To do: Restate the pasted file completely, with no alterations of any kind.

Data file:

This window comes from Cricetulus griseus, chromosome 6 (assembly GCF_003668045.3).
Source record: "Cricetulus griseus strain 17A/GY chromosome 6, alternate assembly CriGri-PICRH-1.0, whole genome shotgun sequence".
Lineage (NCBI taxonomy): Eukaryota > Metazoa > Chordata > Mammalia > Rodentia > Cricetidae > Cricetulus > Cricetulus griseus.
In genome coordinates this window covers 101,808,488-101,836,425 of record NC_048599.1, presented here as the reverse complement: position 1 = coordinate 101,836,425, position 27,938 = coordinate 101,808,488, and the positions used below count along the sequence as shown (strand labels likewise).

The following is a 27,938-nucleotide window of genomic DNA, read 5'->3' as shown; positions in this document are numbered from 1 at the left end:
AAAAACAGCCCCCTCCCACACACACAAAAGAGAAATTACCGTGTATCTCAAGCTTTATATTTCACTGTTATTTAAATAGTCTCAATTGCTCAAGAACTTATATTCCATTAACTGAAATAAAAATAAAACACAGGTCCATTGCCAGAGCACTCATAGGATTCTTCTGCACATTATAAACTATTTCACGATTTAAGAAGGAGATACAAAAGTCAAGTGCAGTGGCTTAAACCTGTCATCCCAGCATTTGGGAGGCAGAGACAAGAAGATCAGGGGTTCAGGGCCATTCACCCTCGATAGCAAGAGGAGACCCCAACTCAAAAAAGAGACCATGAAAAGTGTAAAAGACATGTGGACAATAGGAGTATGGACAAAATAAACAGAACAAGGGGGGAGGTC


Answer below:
This window comes from Cricetulus griseus, chromosome 6 (assembly GCF_003668045.3).
Source record: "Cricetulus griseus strain 17A/GY chromosome 6, alternate assembly CriGri-PICRH-1.0, whole genome shotgun sequence".
Lineage (NCBI taxonomy): Eukaryota > Metazoa > Chordata > Mammalia > Rodentia > Cricetidae > Cricetulus > Cricetulus griseus.
In genome coordinates this window covers 101,808,488-101,836,425 of record NC_048599.1, presented here as the reverse complement: position 1 = coordinate 101,836,425, position 27,938 = coordinate 101,808,488, and the positions used below count along the sequence as shown (strand labels likewise).

The following is a 27,938-nucleotide window of genomic DNA, read 5'->3' as shown; positions in this document are numbered from 1 at the left end:
AAAAACAGCCCCCTCCCACACACACAAAAGAGAAATTACCGTGTATCTCAAGCTTTATATTTCACTGTTATTTAAATAGTCTCAATTGCTCAAGAACTTATATTCCATTAACTGAAATAAAAATAAAACACAGGTCCATTGCCAGAGCACTCATAGGATTCTTCTGCACATTATAAACTATTTCACGATTTAAGAAGGAGATACAAAAGTCAAGTGCAGTGGCTTAAACCTGTCATCCCAGCATTTGGGAGGCAGAGACAAGAAGATCAGGGGTTCAGGGCCATTCACCCTCGATAGCAAGAGGAGACCCCAACTCAAAAAAGAGACCATGAAAAGTGTAAAAGACATGTGGACAATAGGAGTATGGACAAAATAAACAGAACAAGGGGGGAGGTC